News
4/11/2008
01:52 AM
Terry Sweeney
Terry Sweeney
Commentary
Connect Directly
RSS
E-Mail
50%
50%

Mirrored Excitement

I haven't seen the storage blogosphere this atwitter since Dan Warmenhoven's testy exchange with some analysts or EMC blindsided the industry with its support for solid-state drives. But Atrato and Xiotech have generated real buzz this week ove

I haven't seen the storage blogosphere this atwitter since Dan Warmenhoven's testy exchange with some analysts or EMC blindsided the industry with its support for solid-state drives. But Atrato and Xiotech have generated real buzz this week over something potentially game changing for storage.Two bloggers I read and respect a lot have helped lead the charge on this. That "radical" Jon Toigo has been drooling all week over Xiotech's Intelligent Storage Element (ISE) and got an extensive advance look. Toigo's hardly a pushover, and between the continuous service that ISE clocks over 15 months, coupled with innovative use of the DIF write standard, and I/O benchmarks, the sources of his optimism becomes a little more clear.

In parallel, Mojo Man Robin Harris has been posting the pixels on the Atrato front.

Lots of folks, these guys included, have pointed out all the similarities between the two technologies. It's encouraging to see smart people genuinely excited about something.

A little over a week ago, I was wondering if the storage industry was ready for some new technology to replace the disk drive. OK, Atrato and Xiotech aren't the second coming, or even the third. But even in this recession-pocked landscape, it looks they might have a chance to impact the status quo. We should all know the answer to that by the end of the year.

Comment  | 
Print  | 
More Insights
Register for Dark Reading Newsletters
White Papers
Cartoon
Current Issue
Dark Reading, September 16, 2014
Malicious software is morphing to be more targeted, stealthy, and destructive. Are you prepared to stop it?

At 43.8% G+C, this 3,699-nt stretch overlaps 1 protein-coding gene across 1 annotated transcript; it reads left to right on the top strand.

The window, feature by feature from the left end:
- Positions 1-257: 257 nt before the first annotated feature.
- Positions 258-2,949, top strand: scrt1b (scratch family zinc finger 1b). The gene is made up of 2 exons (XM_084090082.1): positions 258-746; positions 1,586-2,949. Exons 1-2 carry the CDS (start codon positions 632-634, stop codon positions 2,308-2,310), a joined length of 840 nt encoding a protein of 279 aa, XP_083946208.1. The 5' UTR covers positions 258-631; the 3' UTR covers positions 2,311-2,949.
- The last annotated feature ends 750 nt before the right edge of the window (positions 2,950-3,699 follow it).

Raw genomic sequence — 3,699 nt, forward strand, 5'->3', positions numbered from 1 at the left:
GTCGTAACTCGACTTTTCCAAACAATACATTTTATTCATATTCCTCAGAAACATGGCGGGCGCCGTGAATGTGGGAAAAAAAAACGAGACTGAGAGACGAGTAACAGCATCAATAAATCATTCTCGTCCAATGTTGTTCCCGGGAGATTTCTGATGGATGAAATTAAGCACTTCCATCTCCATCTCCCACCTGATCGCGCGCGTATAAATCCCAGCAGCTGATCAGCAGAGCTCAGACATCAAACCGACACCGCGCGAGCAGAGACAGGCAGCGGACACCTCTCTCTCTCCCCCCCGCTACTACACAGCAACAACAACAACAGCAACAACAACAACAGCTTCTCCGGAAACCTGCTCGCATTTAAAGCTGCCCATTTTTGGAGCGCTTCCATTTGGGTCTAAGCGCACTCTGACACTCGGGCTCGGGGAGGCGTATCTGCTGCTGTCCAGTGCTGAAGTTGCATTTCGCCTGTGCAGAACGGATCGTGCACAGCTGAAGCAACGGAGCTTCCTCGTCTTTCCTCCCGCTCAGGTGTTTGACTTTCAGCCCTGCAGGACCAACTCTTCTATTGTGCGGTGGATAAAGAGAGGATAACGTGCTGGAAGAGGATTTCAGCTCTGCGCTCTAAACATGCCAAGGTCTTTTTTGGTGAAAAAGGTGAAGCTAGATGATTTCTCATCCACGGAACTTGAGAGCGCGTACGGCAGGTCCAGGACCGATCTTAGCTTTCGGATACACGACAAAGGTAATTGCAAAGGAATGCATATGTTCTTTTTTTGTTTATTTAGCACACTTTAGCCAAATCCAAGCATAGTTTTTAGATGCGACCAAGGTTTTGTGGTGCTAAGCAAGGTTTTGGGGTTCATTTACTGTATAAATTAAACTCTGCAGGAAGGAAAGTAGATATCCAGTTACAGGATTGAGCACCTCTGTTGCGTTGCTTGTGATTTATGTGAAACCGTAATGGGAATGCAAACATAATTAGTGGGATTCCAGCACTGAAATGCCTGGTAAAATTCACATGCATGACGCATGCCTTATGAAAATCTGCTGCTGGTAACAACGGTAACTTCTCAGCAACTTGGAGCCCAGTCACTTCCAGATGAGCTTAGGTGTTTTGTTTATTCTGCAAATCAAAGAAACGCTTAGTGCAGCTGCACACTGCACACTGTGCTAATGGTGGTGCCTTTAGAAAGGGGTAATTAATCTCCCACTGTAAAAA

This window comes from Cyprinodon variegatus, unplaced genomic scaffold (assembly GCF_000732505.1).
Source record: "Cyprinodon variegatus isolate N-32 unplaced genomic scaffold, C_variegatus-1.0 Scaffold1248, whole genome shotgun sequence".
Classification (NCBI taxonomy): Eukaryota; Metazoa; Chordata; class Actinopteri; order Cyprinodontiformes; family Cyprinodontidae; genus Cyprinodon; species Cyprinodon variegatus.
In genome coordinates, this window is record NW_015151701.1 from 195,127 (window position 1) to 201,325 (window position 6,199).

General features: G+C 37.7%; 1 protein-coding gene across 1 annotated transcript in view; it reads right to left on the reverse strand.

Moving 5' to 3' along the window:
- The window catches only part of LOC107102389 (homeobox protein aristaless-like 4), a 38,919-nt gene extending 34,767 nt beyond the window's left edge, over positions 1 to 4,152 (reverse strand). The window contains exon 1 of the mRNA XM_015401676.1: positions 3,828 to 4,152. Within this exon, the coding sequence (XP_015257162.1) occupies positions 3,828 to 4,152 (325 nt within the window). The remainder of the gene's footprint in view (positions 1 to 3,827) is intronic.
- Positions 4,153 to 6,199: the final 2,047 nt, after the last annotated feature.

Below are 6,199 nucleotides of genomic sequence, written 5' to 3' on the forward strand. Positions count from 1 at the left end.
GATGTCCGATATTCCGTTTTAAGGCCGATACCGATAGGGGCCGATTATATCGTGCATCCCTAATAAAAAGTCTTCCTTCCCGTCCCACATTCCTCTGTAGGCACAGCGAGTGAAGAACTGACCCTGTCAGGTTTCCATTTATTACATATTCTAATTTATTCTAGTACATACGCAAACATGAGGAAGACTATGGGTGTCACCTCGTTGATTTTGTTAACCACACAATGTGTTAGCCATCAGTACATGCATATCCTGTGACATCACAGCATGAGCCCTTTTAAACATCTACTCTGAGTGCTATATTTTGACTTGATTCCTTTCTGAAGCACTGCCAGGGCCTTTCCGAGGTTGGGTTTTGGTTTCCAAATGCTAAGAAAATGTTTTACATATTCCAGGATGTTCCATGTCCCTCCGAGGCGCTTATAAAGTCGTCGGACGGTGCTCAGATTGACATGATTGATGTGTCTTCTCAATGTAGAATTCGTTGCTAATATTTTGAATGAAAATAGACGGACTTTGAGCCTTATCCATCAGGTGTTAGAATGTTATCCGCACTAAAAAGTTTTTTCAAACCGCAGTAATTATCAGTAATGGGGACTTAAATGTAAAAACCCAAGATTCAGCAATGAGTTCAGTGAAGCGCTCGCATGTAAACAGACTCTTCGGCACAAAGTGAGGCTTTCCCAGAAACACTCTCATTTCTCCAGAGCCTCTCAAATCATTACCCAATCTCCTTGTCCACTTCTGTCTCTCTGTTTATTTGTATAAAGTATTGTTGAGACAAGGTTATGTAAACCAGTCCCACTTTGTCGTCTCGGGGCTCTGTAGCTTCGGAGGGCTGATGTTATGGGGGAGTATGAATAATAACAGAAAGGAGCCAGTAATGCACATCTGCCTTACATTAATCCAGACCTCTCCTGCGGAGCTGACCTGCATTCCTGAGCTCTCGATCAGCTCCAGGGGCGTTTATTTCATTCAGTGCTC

Flash Poll
Title Partnerís Role in Perimeter Security
Title Partnerís Role in Perimeter Security
Considering how prevalent third-party attacks are, we need to ask hard questions about how partners and suppliers are safeguarding systems and data.
Video
Slideshows
Twitter Feed
Dark Reading - Bug Report
Bug Report
Enterprise Vulnerabilities
From DHS/US-CERT's National Vulnerability Database
CVE-2014-4973
Published: 2014-09-23
The ESET Personal Firewall NDIS filter (EpFwNdis.sys) driver in the Firewall Module Build 1183 (20140214) and earlier in ESET Smart Security and ESET Endpoint Security products 5.0 through 7.0 allows local users to gain privileges via a crafted argument to a 0x830020CC IOCTL call.

CVE-2014-5392
Published: 2014-09-23
XML External Entity (XXE) vulnerability in JobScheduler before 1.6.4246 and 7.x before 1.7.4241 allows remote attackers to cause a denial of service and read arbitrary files or directories via a request containing an XML external entity declaration in conjunction with an entity reference.

CVE-2014-6646
Published: 2014-09-23
The bellyhoodcom (aka com.tapatalk.bellyhoodcom) application 3.4.23 for Android does not verify X.509 certificates from SSL servers, which allows man-in-the-middle attackers to spoof servers and obtain sensitive information via a crafted certificate.

CVE-2014-6647
Published: 2014-09-23
The ElForro.com (aka com.tapatalk.elforrocom) application 2.4.3.10 for Android does not verify X.509 certificates from SSL servers, which allows man-in-the-middle attackers to spoof servers and obtain sensitive information via a crafted certificate.

CVE-2014-6648
Published: 2014-09-23
The iPhone4.TW (aka com.tapatalk.iPhone4TWforums) application 3.3.20 for Android does not verify X.509 certificates from SSL servers, which allows man-in-the-middle attackers to spoof servers and obtain sensitive information via a crafted certificate.

Best of the Web
Dark Reading Radio